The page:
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IRS Rules for Recording Business Expenses: Travel, Transportation, Meals and Entertainment A clear guide for business owners, self employed, independent contractors, freelancers, managers, accountants and others about IRS requirements for adequate recordkeeping of employee / contractor expenses.

Adequate recordkeeping is important for both preventing an audit and being prepared in the event of an audit. Overall adequate recordkeeping is good for facilitating compliance with Uncle Sam. A great solution for adequate recordkeeping of expenses is Falcon Expenses, our well reviewed fully mobile solution for expense tracking and reporting, check it out when you have a chance. Detailed in this post are the IRS rules for recording business expenses.

Adequate records require that a log or the expenses should be kept along with documentary evidence (i.e. such as receipts) of each individual expense. However, there are a few exceptions, expenses under $75 that are not lodging expenses do not require a receipt or you have a transportation expense that does not have a readily available receipt. Each expense record is typically adequate if it contains the amount, date, place and essential character of the expense.

There are a few major expense types that the IRS has specified recordkeeping requirements: meals, entertainment, travel, transportation and gifts.

Meals

A restaurant receipt (for amount over $75 dollars) is typically enough, as long as it contains the following:

  • Date and amount of expense.
  • Name and location of restaurant.
  • The number of people served.
  • Business Purpose: details the business benefit, or expected benefit to be gained.
  • Relationship: the name, titles or other designations about the recipients is detailed in the record that shows the business relationship to the recordkeeper.

Transportation

Transportation expenses include vehicles, taxis, buses, rail, air, etc. The IRS specifies the following as requirements for adequate recordkeeping:

  • Date and amount of each expense.
  • Vehicle expenses include the cost of the car, any improvements, mileage logs for each business use and total miles for the year.¬†For more details on vehicle expenses please go review the Falcon Expenses resources post, How to Maximize Business Use Car Tax Deductions.

For details on what qualifies as a tax deductible business transportation expense check out this post, What Qualifies as Tax Deductible Business Transportation Expenses.

Entertainment

Entertainment expenses are expenses that are associated with the entertainment of clients, partners, vendors, etc., such as dinners, drinks, and sporting events. The expenses associated with entertainment could include incidentals such as taxis, meals and telephones. The recordkeeping requirements for many of these expense types are already described in this post. The IRS also requires that the following records are kept for entertainment expenses:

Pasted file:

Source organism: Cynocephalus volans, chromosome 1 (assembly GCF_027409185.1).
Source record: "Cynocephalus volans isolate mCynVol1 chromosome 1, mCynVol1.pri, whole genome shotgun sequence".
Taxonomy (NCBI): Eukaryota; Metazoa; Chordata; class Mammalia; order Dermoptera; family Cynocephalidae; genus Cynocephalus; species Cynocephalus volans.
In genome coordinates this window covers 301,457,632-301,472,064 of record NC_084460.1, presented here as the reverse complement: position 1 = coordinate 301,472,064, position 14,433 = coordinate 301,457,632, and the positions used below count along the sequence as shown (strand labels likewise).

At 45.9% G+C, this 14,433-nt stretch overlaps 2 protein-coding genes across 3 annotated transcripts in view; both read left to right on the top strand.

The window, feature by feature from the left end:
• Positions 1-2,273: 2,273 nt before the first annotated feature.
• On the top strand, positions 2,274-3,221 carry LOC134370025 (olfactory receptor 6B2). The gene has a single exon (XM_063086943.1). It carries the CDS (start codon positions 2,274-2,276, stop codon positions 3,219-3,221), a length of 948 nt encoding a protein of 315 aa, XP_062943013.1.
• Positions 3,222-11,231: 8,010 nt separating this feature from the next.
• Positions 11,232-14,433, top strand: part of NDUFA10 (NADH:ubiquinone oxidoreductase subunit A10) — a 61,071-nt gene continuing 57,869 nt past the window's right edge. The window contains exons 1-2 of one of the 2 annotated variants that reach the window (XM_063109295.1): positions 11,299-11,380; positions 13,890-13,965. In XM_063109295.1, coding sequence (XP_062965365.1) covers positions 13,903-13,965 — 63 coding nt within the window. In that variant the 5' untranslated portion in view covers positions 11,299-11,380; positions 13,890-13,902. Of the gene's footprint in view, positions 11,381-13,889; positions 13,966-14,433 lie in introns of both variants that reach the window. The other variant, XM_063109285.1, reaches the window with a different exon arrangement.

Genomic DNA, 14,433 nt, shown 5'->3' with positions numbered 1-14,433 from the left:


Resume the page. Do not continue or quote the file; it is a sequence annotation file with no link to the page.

• Date and amount of each separate expense.
  • Name and address / location.
  • Type of entertainment, if not otherwise apparent.
  • Business Purpose: details the business benefit, or expected benefit to be gained.
  • Relationship: the name, titles or other designations about the recipients is detailed in the record that shows the business relationship to the recordkeeper.

Travel

Travel expenses include expenses employees or independents incur while traveling for business purposes. These expenses include travel, lodging, meals, entertainment, etc. The recordkeeping requirements for many of these expense types are already described in this post. The IRS also requires that the following records are kept for entertainment expenses:

  • Date and amount of each separate expense.
  • Dates left and returned for each trip, and number of days spend on business.
  • Destination or area of travel (name of city, town)
  • Lodging: Name and location of hotel, separate (itemized) amounts for charges such as lodging, meals, and telephone calls.
  • Business Purpose: details the business benefit, or expected benefit to be gained.

Gifts

Often during the holidays, businesses give clients and others gifts. The IRS specifies the following as adequate recordkeeping requirements for gifts:

  • Date and amount of the gift.
  • Description of the gift.

In the Event of Incomplete Records

In cases where complete records of the expense are not available, the information of the expense that is not available must be proven with:

  • The written or oral statement, from the individual incurring the expense, containing specific information about the information that was not available.
  • Other supporting evidence that is sufficient to establish the information that is missing.

Source: IRS Publication 463, Ch 5, Recordkeeping

About Falcon Expenses, Inc.

Falcon Expenses is an iOS solution for expense tracking and management. Scan receipts, we type merchant, date and amount, auto-track mileage expenses via GPS and log billable hours with an integrated timer. Quickly organize expenses by time period, project or client and easily prepare reports for email to anyone in PDF or spreadsheet formats, all from your phone. Use for reimbursements, taxes, record keeping or invoicing. Falcon Expenses is great for professionals, freelancers, realtors, business travelers, truckers and more. Find out more, here.